And so begins Jekyll’s test on himself – the potion that will transform him into Mr. Hyde. The potion, a sort of demented Viagra is curious, since Robert Louis Stevenson, who wrote the famous novella in 1866, was rumored to be on cocaine while writing the iconic strange case – he was bedridden with TB and his story came to him in a dream… and he wrote it fast. How ahead of his time he likely did not know. But the potion, or drug, morphs Jekyll into that creature, a depraved, simian, man-beast, overly virile, overly agile, lacking a conscience, a delighted, giggling sadist so pleased with himself that the picture turns the viewer on ourselves. Do we want a shot of that stuff? Are we pleased now?
Well, in a perverse way, perhaps we are, at first. Look how grossly fun it is to watch Hyde in that instance (and March’s marvelous transformation). After Mamoulian’s brilliant, still unmatched artistry of Jekyll’s sick switch (the director was mum about how he achieved this feat, later it was revealed to be make-up and colored filters… and of course March’s deservedly Oscar-winning acting), Hyde beholds himself in the mirror and proclaims: “Free at last! Mad, Lanyon? Carew? You hypocrites, deniers of life. If you could see me now… what would you think?” We see him. The camera has fixed us outside of Jekyll’s POV in order for us to behold – but there’s some interesting that switches in how we look at him. As we are Jekyll, then we are watching Hyde almost in our own dream state – the way we lie awake, overly worried, watching the terrible things we did or could have imagined have done. And we’re almost with him. Until he’s just too grotesque – which is quite soon. And, later on, we’ve lost control as Jekyll doesn’t even need the potion – he becomes Hyde against his will, almost as a need or response to stress or guilt or fear (an allegory for drug addiction? Guilt? The lure of evil? There’s much to unpack here.)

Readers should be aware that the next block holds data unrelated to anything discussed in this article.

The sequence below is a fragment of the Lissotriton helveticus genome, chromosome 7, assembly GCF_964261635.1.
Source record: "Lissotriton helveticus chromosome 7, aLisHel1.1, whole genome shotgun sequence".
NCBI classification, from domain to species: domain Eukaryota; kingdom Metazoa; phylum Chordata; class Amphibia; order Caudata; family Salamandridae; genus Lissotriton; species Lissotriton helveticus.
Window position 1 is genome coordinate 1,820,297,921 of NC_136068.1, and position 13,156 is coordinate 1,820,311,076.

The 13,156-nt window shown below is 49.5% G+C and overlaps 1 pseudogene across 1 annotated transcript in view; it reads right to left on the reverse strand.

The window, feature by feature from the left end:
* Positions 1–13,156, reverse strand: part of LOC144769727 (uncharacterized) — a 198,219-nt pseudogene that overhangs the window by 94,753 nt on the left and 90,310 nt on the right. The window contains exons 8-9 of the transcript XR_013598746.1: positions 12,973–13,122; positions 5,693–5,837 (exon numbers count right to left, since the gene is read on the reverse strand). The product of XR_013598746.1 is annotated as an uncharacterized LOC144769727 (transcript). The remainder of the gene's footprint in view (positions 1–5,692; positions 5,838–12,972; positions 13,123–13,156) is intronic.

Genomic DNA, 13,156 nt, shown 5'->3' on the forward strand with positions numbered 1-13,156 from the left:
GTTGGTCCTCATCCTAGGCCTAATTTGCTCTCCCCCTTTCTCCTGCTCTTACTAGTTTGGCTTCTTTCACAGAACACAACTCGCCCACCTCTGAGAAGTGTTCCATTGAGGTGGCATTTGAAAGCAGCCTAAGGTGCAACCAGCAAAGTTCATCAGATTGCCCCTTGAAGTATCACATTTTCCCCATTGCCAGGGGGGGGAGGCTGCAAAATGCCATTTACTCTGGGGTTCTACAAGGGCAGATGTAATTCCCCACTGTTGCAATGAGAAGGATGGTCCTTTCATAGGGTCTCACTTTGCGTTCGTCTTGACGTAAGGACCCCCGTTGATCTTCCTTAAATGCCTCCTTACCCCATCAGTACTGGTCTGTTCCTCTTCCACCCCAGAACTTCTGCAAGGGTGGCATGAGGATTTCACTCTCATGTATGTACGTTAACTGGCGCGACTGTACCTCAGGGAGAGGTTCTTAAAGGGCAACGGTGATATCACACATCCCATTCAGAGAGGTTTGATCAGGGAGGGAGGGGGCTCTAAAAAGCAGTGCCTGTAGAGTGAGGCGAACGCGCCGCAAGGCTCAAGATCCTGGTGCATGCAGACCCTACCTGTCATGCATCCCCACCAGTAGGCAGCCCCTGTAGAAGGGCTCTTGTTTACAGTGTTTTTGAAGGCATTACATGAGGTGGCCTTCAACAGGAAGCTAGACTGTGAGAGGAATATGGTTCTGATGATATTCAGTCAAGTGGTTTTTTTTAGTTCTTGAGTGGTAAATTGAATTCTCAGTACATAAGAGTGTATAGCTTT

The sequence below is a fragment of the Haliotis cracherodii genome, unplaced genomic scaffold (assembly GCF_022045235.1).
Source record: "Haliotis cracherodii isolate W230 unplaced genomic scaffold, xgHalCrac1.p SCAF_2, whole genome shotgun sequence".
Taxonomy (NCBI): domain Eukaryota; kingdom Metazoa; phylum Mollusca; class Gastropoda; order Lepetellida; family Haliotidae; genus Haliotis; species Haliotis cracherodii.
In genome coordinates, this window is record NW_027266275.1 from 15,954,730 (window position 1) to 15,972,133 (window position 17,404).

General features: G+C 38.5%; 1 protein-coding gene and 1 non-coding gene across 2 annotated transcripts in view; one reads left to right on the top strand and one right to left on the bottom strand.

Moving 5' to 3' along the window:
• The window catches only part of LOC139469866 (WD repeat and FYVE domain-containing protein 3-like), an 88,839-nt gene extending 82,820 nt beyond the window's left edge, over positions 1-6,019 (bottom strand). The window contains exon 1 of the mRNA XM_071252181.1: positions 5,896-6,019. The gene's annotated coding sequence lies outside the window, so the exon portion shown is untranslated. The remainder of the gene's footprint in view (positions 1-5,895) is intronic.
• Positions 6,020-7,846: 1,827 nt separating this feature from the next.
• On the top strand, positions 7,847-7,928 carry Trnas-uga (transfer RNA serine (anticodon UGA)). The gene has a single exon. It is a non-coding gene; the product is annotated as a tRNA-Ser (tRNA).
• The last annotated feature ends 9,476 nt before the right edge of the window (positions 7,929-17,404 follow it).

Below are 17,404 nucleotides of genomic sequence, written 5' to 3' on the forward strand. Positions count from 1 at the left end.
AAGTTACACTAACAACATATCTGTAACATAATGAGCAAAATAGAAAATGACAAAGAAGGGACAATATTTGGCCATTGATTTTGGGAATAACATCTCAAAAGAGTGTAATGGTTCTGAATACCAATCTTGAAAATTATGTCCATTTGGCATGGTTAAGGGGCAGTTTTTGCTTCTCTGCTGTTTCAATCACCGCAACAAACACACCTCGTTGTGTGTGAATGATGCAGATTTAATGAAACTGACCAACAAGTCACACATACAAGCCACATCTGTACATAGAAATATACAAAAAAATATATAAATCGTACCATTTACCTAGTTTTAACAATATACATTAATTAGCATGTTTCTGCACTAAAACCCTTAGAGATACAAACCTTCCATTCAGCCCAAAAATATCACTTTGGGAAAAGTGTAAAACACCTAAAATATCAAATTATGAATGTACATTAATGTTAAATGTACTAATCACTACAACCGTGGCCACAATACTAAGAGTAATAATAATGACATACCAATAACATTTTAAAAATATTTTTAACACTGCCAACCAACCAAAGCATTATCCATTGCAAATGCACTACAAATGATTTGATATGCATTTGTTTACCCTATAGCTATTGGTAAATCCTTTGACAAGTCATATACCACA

His “freedom” results in a hostage scenario involving poor Ivy – whom he pays for board in exchange for sexual favors that one can only imagine how far in perversion they go. She is beaten, whip marks on her back, and terrified – too terrified to leave as she believes (rightly so, she’s a kept woman), that the police won’t care and that Hyde will kill her. Her desperation and horror, Hyde chiding sexy Ivy with romantic mocking, also doubled in meaning (“Well if you don’t hate me, you must love me. Isn’t that so little one? Isn’t it?”) Juxtaposed with Jekyll’s yearning for nice Miriam is more interesting than a Madonna/Whore dichotomy as both women should not be on either end of this madness – extreme blue balls and extreme brutality. The movie does not judge Ivy, and we can only see a concentrated metaphor for women stuck in horrifying abusive situations.